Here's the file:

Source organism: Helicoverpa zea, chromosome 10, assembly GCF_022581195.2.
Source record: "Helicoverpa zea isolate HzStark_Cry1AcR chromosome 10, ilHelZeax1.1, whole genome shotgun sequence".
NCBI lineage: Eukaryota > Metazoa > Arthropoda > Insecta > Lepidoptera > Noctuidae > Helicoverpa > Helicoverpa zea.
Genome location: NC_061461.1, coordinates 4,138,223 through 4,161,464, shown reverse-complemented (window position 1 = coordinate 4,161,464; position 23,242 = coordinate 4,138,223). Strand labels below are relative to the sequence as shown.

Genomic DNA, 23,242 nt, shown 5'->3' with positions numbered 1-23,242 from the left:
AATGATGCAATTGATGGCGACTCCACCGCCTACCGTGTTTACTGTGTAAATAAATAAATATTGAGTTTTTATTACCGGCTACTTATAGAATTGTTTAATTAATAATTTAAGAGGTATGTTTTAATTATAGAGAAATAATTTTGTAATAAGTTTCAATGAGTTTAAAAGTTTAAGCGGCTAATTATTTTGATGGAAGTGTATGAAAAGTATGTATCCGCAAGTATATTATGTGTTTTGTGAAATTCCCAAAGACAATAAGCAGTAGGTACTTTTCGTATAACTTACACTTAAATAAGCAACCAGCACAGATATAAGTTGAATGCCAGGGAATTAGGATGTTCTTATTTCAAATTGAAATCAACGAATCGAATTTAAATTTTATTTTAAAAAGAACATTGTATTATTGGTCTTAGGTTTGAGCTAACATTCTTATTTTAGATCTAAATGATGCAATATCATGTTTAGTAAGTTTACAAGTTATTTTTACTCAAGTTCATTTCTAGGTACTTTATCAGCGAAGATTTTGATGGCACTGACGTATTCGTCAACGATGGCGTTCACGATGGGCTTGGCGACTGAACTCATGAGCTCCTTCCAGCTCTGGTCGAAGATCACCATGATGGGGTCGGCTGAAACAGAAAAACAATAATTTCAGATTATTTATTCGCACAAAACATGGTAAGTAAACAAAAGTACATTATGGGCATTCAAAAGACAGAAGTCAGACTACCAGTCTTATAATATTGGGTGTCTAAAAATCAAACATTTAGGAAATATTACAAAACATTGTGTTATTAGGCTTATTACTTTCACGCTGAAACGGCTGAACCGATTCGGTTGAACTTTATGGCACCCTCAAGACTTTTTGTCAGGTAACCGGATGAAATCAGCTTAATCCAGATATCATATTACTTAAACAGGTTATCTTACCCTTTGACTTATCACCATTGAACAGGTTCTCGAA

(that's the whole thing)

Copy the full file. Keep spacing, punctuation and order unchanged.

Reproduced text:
Source organism: Helicoverpa zea, chromosome 10, assembly GCF_022581195.2.
Source record: "Helicoverpa zea isolate HzStark_Cry1AcR chromosome 10, ilHelZeax1.1, whole genome shotgun sequence".
NCBI lineage: Eukaryota > Metazoa > Arthropoda > Insecta > Lepidoptera > Noctuidae > Helicoverpa > Helicoverpa zea.
Genome location: NC_061461.1, coordinates 4,138,223 through 4,161,464, shown reverse-complemented (window position 1 = coordinate 4,161,464; position 23,242 = coordinate 4,138,223). Strand labels below are relative to the sequence as shown.

Genomic DNA, 23,242 nt, shown 5'->3' with positions numbered 1-23,242 from the left:
AATGATGCAATTGATGGCGACTCCACCGCCTACCGTGTTTACTGTGTAAATAAATAAATATTGAGTTTTTATTACCGGCTACTTATAGAATTGTTTAATTAATAATTTAAGAGGTATGTTTTAATTATAGAGAAATAATTTTGTAATAAGTTTCAATGAGTTTAAAAGTTTAAGCGGCTAATTATTTTGATGGAAGTGTATGAAAAGTATGTATCCGCAAGTATATTATGTGTTTTGTGAAATTCCCAAAGACAATAAGCAGTAGGTACTTTTCGTATAACTTACACTTAAATAAGCAACCAGCACAGATATAAGTTGAATGCCAGGGAATTAGGATGTTCTTATTTCAAATTGAAATCAACGAATCGAATTTAAATTTTATTTTAAAAAGAACATTGTATTATTGGTCTTAGGTTTGAGCTAACATTCTTATTTTAGATCTAAATGATGCAATATCATGTTTAGTAAGTTTACAAGTTATTTTTACTCAAGTTCATTTCTAGGTACTTTATCAGCGAAGATTTTGATGGCACTGACGTATTCGTCAACGATGGCGTTCACGATGGGCTTGGCGACTGAACTCATGAGCTCCTTCCAGCTCTGGTCGAAGATCACCATGATGGGGTCGGCTGAAACAGAAAAACAATAATTTCAGATTATTTATTCGCACAAAACATGGTAAGTAAACAAAAGTACATTATGGGCATTCAAAAGACAGAAGTCAGACTACCAGTCTTATAATATTGGGTGTCTAAAAATCAAACATTTAGGAAATATTACAAAACATTGTGTTATTAGGCTTATTACTTTCACGCTGAAACGGCTGAACCGATTCGGTTGAACTTTATGGCACCCTCAAGACTTTTTGTCAGGTAACCGGATGAAATCAGCTTAATCCAGATATCATATTACTTAAACAGGTTATCTTACCCTTTGACTTATCACCATTGAACAGGTTCTCGAA